In response to the rising number of COVID-19 cases across the state and an increase of cases within the Hopkins community, University leaders reaffirmed on Nov. 19 that, as of now, in-person, on-campus activities will resume in the spring. Online options for students and faculty will still be available for those unable to return to campus.
In an email to University affiliates, Provost Sunil Kumar and Interim Senior Vice President for Finance and Administration Mary Miller stressed that the University is continuing to take the pandemic seriously. The email was sent shortly after Maryland Governor Larry Hogan issued an executive order tightening COVID-19 restrictions.
“If the public health conditions require it, we will not hesitate to change course,” Kumar and Miller wrote. “We will continue to put the health and safety of the Hopkins community and our Baltimore neighbors first, but we are also determined to preserve the chance for the in-person activities we all miss.”
Kumar and Miller mentioned that despite the increase in cases, holding the fall semester virtually has successfully limited the virus’ spread among Hopkins affiliates.
“We have not detected transmission within university workplaces and labs,” they wrote. “We are proud of the way the Johns Hopkins community has come together to keep each other safe during this time, and that has helped us maintain a cautious optimism about the prospect of coming together again in January.”
Junior Adrian Tabassi, however, questioned whether in-person classes and activities will resume in the spring.
“Coming back on campus with regular testing would be great, but let’s see if it actually happens,” he said.
Junior Rachel Nie echoed Tabassi’s sentiments, noting that the University waited until August to announce that the fall semester would be online. Although she believes that the University has students’ best interests in mind, classes could easily switch back to online-only in January, she said, if Maryland’s number of COVID-19 cases do not improve.
“Whether you tell me now or whether you tell me in December, I will still be skeptical, just because of what happened this past semester,” Nie said.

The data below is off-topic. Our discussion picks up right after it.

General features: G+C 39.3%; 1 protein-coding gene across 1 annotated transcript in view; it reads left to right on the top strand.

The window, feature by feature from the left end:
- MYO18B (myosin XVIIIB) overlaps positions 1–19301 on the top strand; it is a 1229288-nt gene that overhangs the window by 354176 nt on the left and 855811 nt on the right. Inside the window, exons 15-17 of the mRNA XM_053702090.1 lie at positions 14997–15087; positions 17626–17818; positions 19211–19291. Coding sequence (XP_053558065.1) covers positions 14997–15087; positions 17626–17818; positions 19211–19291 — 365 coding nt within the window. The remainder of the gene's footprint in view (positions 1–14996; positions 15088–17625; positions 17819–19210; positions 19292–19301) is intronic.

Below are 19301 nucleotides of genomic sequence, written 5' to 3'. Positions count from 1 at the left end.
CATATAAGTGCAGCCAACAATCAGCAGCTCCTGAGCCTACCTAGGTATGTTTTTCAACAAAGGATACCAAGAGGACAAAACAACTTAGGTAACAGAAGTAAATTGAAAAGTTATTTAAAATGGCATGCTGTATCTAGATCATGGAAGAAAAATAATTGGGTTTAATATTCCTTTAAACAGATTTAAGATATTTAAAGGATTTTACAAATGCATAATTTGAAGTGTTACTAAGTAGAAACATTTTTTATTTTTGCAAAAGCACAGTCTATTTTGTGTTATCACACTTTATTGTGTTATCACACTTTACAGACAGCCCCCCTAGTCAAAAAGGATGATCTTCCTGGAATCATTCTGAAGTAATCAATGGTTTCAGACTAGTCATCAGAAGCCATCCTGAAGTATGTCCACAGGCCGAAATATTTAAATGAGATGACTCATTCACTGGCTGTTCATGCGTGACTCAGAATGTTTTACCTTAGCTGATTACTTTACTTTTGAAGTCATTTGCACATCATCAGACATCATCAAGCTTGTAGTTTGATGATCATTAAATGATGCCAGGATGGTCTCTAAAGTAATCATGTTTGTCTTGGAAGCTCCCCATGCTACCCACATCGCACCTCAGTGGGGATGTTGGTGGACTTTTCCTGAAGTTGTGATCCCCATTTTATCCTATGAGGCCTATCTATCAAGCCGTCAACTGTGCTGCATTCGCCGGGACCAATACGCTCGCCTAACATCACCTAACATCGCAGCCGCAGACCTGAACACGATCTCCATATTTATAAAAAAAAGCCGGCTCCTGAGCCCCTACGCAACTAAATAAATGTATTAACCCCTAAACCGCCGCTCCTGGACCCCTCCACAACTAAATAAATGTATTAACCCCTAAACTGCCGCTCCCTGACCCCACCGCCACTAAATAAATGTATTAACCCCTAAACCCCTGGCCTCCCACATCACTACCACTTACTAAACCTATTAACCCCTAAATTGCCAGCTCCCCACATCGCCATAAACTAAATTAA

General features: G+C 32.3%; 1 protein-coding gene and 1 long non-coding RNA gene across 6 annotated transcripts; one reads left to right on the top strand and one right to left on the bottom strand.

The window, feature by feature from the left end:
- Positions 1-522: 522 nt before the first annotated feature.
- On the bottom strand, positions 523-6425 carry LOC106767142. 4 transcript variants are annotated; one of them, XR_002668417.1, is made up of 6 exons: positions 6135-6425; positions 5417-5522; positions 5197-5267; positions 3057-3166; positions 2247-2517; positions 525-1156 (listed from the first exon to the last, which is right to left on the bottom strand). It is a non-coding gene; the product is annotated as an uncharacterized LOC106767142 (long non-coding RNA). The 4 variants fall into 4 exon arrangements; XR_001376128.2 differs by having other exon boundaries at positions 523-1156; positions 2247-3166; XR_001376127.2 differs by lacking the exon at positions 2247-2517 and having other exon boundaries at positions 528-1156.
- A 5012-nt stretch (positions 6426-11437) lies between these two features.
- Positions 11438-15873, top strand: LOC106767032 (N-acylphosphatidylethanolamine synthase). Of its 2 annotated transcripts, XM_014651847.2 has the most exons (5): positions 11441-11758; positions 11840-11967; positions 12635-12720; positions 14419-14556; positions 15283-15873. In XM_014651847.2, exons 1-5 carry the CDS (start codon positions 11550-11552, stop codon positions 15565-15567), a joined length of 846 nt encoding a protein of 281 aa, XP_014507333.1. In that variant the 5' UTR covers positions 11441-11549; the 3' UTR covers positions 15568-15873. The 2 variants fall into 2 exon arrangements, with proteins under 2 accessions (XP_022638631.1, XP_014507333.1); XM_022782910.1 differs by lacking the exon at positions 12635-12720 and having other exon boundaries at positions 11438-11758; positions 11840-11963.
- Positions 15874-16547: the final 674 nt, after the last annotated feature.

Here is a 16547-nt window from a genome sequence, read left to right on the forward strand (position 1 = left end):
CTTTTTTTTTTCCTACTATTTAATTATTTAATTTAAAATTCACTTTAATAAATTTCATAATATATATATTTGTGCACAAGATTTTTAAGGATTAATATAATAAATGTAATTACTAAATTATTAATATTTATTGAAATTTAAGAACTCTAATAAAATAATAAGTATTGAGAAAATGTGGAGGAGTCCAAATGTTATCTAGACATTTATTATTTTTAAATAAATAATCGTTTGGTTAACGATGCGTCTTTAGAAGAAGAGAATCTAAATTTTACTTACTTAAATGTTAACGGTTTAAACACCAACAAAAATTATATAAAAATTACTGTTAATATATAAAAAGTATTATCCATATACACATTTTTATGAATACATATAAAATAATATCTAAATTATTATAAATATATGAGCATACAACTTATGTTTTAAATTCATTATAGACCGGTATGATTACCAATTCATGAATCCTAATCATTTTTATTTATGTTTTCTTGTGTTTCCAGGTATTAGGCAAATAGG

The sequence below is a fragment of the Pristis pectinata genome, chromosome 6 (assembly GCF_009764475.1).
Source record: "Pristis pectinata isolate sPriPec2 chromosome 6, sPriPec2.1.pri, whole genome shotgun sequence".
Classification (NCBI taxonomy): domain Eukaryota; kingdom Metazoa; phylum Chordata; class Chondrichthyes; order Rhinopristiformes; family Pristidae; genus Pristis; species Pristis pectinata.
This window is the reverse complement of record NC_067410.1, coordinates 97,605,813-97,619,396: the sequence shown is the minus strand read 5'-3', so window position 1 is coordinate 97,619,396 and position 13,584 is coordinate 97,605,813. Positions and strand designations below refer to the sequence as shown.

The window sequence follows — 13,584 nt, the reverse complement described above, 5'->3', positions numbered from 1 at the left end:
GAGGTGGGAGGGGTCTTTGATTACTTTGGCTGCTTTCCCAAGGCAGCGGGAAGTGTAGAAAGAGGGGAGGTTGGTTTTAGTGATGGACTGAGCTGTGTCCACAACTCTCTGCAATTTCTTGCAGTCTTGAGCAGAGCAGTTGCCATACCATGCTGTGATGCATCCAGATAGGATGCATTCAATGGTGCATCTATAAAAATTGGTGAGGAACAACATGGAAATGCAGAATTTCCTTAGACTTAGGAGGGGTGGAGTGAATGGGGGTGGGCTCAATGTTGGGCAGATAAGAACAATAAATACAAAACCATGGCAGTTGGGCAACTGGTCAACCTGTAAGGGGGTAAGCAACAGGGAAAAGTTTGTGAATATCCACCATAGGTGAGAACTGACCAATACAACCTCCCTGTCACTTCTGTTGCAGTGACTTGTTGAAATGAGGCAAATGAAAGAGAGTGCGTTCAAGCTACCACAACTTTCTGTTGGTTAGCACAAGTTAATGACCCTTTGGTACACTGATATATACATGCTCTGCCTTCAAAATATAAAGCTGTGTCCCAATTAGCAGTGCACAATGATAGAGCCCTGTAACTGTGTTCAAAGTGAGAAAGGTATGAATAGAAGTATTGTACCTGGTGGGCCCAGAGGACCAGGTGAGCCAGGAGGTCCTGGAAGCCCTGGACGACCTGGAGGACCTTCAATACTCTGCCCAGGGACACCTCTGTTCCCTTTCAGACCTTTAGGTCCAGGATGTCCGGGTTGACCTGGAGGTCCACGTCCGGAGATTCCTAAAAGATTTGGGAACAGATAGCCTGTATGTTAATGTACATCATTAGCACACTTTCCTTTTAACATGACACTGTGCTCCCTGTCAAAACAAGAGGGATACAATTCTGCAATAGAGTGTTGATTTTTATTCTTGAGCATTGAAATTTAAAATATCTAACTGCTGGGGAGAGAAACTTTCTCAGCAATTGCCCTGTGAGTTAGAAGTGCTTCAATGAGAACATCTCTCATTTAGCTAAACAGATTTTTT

In an email to The News-Letter, Assistant Vice President of External Relations Karen Lancaster stressed that the University is doing what it can to give students options and keep them informed.
“During this time of continued uncertainty and anxiety, we share in your desire for decisions and clarity,” she wrote. “We will continue to use every available piece of information available, coupled with our unique public health expertise, to take the most prudent path forward in the best interest of all members of our community.”
Kumar and Miller’s email also mentioned that the University will still be expanding its asymptomatic testing program.
As described in previous University announcements, starting in January, undergraduate students will be tested for COVID-19 twice per week and faculty, staff and graduate students will be tested once per week. During the fall semester, only residential students had access to asymptomatic COVID-19 tests.
Lancaster explained that this expanded testing will occur regardless of whether spring classes are held in-person.
“We know that many of our students are in Baltimore and will be in the spring regardless of the University’s posture,” she wrote. “We... hope that increased testing for those living off-campus will help protect our neighbors in Baltimore by limiting the virus’ spread in the broader community.”
Junior and Baltimore native Yvette Bailey-Emberson told The News-Letter that she supported expanded testing, encouraging the University to push it even further.
“It would be good if they extend testing to Baltimore residents because a lot of people may not be able to get tested without it,” she said. “Hopkins has a duty to give back to the community.”
In their email, Kumar and Miller also emphasized that in order to come back in the spring, students will need to continue following COVID-19 best practices, including wearing face masks, social distancing and avoiding large gatherings. This includes not traveling for Thanksgiving and the holidays.
“We do not know whether the current increase in cases will continue through the winter or whether the pandemic will again ebb, but we do know that if we don’t work hard now to prepare for the spring semester, we will foreclose the possibility of a return no matter what the metrics show then,” they wrote. “There is much about the course of this pandemic that we cannot control, and so we all must work hard at those things we can.”